Tokyo was promised glory and riches. It got an Olympics in a bubble.

0
891

[Reading level: C1 – Advanced]

The Games failed to live up to their economic promise and cast a harsh light on Japan’s political culture. Some feel “a hunger for a new system.”

 

Makoto Inoue borrowed heavily to open Ocho Taqueria in 2018, in the shadow of Tokyo’s new Olympic Stadium, hoping the location would attract visitors plus crowds of tourists for years to come. – Makoto Inoue đã vay rất nhiều tiền để mở Ocho Taqueria vào năm 2018, nằm trong bóng râm của Sân vận động Olympic mới của Tokyo, hy vọng địa điểm này sẽ thu hút du khách cộng với lượng khách du lịch trong nhiều năm tới.

TOKYO — Tokyo’s leaders promised glory and riches when the Japanese capital won its bid to host the 2020 Summer Olympics. Jobs and the economy would grow. The public would rally in support. Japan’s international stature would rise.

 

The Olympics are set to close on Sunday, a year later than planned and far off the script the organizers described when they won the Games in 2013. The coronavirus forced the organizers to put the Games inside an anti-coronavirus bubble, all but eliminating any economic or even spiritual upside for Tokyo.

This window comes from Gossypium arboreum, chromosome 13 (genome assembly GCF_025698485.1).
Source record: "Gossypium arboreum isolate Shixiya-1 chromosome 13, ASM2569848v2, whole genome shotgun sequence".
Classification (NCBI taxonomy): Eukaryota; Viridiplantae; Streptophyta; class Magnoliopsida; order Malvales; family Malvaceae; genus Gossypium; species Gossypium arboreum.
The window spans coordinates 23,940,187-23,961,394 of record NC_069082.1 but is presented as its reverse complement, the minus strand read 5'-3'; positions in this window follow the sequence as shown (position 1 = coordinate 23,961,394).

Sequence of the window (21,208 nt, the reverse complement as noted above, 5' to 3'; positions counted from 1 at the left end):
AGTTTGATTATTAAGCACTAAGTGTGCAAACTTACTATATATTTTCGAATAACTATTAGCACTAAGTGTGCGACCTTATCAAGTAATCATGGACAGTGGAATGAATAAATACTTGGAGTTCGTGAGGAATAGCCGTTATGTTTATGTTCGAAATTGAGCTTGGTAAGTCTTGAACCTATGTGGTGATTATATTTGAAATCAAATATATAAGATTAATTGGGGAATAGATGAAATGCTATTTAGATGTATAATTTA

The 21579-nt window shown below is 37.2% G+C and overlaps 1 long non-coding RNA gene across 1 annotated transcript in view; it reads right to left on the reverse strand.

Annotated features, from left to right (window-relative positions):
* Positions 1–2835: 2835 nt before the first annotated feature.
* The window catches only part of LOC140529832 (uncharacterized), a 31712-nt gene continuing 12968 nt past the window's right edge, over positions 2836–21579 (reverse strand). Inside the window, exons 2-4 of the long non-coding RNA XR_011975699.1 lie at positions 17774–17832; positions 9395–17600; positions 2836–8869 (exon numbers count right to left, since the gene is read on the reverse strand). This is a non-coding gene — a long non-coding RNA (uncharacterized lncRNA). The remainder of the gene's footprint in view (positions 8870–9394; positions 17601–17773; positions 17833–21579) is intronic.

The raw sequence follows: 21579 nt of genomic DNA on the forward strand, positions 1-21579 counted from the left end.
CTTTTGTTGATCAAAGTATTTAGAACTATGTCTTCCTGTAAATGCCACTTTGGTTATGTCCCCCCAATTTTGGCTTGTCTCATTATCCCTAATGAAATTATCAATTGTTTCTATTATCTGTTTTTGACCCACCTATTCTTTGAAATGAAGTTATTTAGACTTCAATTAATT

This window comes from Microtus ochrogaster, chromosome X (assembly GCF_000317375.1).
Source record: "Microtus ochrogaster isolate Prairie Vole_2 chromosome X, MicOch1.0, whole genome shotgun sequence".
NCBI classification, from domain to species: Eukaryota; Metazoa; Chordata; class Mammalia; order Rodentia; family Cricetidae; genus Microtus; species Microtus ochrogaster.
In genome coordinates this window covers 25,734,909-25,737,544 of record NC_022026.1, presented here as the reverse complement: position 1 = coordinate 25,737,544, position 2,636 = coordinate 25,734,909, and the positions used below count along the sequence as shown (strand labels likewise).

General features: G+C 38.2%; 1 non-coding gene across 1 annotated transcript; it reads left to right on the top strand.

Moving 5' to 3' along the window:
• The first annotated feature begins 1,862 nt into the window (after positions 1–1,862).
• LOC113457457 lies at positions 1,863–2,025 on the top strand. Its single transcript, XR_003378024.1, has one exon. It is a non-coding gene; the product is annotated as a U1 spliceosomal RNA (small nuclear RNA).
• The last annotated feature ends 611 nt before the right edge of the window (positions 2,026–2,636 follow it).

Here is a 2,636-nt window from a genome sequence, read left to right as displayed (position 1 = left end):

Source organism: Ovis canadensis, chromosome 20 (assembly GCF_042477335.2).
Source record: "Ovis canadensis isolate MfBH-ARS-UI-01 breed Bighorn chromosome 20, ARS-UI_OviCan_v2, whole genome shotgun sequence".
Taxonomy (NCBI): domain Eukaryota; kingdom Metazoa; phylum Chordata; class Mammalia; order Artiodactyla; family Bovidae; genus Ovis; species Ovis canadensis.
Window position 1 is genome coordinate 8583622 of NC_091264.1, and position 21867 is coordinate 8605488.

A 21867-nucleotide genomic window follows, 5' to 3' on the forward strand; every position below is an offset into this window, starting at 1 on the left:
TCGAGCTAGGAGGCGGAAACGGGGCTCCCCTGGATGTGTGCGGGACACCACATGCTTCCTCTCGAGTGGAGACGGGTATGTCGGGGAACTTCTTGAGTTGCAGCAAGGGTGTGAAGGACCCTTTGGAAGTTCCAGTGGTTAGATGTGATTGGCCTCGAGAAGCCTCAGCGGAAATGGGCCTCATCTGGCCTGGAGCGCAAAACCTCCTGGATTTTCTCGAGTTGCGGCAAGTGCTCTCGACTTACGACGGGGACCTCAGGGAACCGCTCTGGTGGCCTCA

Instead, the city has been reduced to a mere vessel for a mega-event that has demanded much but provided little in return. Even after spending many billions of dollars, Tokyo experienced the Games much like any other city: as an event on television.

 

Makoto Inoue borrowed heavily to open a Mexican restaurant in 2018 in the shadow of Tokyo’s new Olympic Stadium, hoping that the location would attract Olympic visitors plus crowds of tourists for years to come.

 

On the afternoon before the Olympics kicked off, customers piled into his small basement shop for one of the first times since the pandemic began. But at 8 p.m., coronavirus restrictions forced him to close his doors just as the opening ceremony was getting underway.

 

“I could see the fireworks,” said Mr. Inoue, 43

 

Instead of an economic boost, the Olympics brought a growing sense of malaise. Already weighed down by scandal and billions of dollars in cost overruns, the Games went ahead against the wishes of most of Japan’s people, who viewed them as an unacceptable risk to public health. The organizers’ insistence on holding them reinforced a sense that the country’s leaders are unaccountable to the public.